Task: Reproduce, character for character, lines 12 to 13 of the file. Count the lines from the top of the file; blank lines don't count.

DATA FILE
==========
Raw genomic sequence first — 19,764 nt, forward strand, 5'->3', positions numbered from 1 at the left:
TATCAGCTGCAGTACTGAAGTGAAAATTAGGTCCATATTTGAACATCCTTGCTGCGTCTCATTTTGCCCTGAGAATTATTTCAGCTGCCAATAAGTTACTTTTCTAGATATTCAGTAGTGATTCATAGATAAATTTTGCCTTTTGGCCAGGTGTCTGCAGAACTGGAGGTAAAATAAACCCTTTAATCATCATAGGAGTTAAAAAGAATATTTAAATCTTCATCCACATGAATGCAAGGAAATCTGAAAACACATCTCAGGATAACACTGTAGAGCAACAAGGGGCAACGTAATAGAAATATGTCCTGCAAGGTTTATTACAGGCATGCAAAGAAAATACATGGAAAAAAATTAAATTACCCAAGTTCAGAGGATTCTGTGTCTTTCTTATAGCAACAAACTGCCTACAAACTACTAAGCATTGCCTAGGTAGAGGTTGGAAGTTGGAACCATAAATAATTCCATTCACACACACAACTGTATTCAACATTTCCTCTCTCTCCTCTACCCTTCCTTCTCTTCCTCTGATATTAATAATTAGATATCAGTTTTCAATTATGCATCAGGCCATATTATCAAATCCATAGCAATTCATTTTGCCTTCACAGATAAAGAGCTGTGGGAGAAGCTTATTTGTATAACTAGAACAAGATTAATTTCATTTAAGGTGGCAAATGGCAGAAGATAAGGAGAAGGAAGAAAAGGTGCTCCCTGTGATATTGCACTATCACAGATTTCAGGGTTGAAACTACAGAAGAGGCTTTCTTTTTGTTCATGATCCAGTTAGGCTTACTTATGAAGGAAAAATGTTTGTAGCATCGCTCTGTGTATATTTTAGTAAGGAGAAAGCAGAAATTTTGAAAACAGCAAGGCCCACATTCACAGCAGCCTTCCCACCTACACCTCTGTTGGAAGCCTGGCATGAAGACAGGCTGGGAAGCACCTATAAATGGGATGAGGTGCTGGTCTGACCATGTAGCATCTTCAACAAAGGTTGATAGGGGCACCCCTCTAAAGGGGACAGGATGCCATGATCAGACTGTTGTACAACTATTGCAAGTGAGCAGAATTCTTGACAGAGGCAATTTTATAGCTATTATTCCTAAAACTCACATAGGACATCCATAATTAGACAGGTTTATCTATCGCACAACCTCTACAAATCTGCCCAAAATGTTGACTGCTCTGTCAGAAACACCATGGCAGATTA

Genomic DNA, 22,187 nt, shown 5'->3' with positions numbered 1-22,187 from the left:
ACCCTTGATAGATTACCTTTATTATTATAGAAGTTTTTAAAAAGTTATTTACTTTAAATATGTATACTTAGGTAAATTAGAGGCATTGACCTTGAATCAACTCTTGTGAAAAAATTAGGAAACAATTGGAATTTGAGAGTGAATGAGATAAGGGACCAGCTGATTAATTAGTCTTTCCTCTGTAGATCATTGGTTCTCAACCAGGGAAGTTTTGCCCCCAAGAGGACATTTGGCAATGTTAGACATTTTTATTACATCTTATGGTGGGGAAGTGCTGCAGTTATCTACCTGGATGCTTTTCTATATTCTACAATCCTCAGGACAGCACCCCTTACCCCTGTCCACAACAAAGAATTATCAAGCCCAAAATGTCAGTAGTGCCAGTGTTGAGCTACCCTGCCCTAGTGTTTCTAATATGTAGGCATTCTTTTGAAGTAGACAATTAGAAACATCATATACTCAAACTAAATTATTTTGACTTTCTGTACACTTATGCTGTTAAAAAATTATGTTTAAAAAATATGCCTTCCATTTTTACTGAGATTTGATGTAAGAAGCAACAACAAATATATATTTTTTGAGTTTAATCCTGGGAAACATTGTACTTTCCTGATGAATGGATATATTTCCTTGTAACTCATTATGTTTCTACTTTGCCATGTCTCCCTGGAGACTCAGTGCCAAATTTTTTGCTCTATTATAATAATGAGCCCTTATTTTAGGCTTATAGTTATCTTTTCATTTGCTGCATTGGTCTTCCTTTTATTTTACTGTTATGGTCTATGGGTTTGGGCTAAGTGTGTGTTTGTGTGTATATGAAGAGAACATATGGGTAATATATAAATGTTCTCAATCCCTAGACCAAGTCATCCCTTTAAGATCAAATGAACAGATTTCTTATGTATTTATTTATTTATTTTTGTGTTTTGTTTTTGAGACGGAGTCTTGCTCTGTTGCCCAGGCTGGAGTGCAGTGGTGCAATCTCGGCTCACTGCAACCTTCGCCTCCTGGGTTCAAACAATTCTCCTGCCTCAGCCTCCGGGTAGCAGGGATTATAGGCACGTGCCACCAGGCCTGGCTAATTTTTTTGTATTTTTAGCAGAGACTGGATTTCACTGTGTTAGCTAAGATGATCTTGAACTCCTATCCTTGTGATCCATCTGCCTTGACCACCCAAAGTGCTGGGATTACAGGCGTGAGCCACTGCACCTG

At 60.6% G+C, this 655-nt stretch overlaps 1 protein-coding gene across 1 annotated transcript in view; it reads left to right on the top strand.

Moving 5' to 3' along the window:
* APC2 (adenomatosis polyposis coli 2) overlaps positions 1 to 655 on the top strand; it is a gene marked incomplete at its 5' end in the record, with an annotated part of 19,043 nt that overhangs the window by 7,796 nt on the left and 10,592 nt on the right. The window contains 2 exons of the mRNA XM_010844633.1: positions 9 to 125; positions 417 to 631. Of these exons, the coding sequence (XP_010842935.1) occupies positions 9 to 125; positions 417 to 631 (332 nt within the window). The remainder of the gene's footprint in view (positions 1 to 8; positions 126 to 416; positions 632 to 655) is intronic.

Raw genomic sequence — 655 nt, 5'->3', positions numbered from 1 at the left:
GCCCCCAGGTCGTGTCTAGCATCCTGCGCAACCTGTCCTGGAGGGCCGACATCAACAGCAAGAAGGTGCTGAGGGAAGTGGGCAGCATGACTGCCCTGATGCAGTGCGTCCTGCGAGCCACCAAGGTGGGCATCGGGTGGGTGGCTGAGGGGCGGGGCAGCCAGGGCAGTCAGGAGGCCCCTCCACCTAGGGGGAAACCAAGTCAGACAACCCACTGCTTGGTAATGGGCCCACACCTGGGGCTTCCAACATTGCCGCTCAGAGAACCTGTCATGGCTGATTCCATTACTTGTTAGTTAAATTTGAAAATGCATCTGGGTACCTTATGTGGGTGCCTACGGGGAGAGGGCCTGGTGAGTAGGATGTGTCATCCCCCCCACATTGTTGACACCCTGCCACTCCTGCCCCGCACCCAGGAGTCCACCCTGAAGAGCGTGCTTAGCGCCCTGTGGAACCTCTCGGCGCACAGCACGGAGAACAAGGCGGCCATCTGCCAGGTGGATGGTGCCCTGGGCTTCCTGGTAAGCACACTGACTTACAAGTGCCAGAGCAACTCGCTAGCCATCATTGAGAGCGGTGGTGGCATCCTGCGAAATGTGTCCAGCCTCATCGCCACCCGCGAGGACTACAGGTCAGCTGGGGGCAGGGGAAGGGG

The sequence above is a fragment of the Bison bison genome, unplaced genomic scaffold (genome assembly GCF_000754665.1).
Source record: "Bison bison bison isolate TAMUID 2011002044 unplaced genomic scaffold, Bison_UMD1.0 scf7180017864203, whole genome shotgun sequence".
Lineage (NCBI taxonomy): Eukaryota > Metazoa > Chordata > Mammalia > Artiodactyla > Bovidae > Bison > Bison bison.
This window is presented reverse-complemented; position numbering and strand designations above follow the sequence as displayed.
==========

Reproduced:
Lineage (NCBI taxonomy): Eukaryota > Metazoa > Chordata > Mammalia > Artiodactyla > Bovidae > Bison > Bison bison.
This window is presented reverse-complemented; position numbering and strand designations above follow the sequence as displayed.